As of September 14, 2011, there are 1380 species of animals on the U.S. Endangered Species List. The primary threats to the animals and plants under protected status are habitat destruction, climate change, agriculture (i.e. oil or natural gas development) and exploitation (hunting, harvesting.) Since 1973, the Endangered Species Act (ESA) has worked based upon independent science, a standard established to minimize political influence—many of the species guarded by the ESA also slow land development for oil and natural gas, or increase environmental accountability for businesses. However, the fall 2011 session of Congress seeks to cut the protections of the ESA, largely in favor of the oil and energy business sector.
Human-caused extinction of animal species has hit the evolutionary fast-forward button; species are disappearing from the Earth more rapidly than the previous sixty-five million years. Those at most risk to extinction are the species that depend on their surrounding environment; polar bears are dependent on ice flows to hunt, sleep, and migrate, for example. In the recent decades, climate change has had a destructive effect on the natural habitat of the polar bear, leading to the species placement on the Endangered Species Act in 2008.
This, as some may claim, is not natural selection (or the often used, “survival of the fittest.”) Natural selection is the decline of a species or characteristic of a species (blue eyes, for example, or beak shape,) when there is more than a single variation of an animal. An example of natural selection is two types of the same snake, each with a different color of body (one red, and one green.) The red snake will be less likely to survive if its color makes it more obvious to predators—eventually, the green snake becomes dominant. Natural selection is not hunting one species to extinction, or destroying their habitat.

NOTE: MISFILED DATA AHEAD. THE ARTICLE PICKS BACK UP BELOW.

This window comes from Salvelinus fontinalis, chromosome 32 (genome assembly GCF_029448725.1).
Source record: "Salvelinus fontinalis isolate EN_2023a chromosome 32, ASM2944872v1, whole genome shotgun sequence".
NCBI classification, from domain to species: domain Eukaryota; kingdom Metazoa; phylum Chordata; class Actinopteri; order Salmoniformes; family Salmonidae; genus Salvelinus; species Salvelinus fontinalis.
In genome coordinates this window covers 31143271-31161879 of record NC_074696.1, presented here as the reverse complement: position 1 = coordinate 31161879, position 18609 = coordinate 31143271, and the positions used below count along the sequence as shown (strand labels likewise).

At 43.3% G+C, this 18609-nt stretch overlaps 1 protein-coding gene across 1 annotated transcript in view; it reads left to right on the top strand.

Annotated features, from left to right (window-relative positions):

The U.S. Endangered Species Act protects those animals and plants of which are in danger of disappearing in the immediate future (i.e. now.) The ESA also establishes protections for those species threatened (an endangered status is probable.) Congress has politicized the preservation of species that are at extreme risk—short term, capital gain from oil and agriculture donations trumps concern for the survival of animals on the brink of extinction. Earlier this year, Congress directly intervened in the ESA and removed the gray wolf from protected status in Idaho, Montana and Wyoming.
The removal of the gray wolf from ESA protection created precedent, the first time such an action had been successful. Such a precedent allows back-room bidding wars for agriculture to undermining status of species standing in the way of oil or natural gas development—the Arctic National Wildlife Preserve is one such example. This fall, Congress is preparing to introduce H.R. 1287, known as the Domestic Jobs, Domestic Energy, and Deficit Reduction Act of 2011 (3-D,) one of thirteen bills and amendments stripping the ESA of its ability to protect the species at the greatest risk. A few of the measures putting animal and environmental protections in peril,
- H.R 1287 (S.706,) the 3-D Act: targets the California Bay-Delta, removing the federal and state government’s ability to supplement water to the Bay-Delta habitats. H.R. 1287 blocks the government from protecting dislocated species (i.e. habitat destroyed by climate change,) and species cannot be added to the ESA because of dislocation. Stranger still, H.R. 1287 gained co-sponsorship by David Vitter, Republican Representative of Louisiana (otherwise known as the state most affected by the largest oil spill in the history of the Earth.) H.R. 1287 would also open the Arctic National Wildlife Refuge to oil production, where over a dozen species face extreme risk of extinction.
- H.R. 1806, the Bluefin Tuna Fisherman Employment Preservation Act: removes the Bluefin tuna from protected status and blocks it from any further protection under the ESA.
- H.R. 1819, the State Wildlife Management Act of 2011: strips the gray wolf of protected status from the ESA.
For the first time since President Nixon signed the Endangered Species Act in 1973, Congress is actively seeking to undermine what has successfully prevented the extinction of hundreds of plant and animal species. Visit the Defenders of Wildlife page Oppose Extinction: Take a Stand for Wildlife, where you may learn more about the upcoming House Bills, amendments, and how you can make a difference.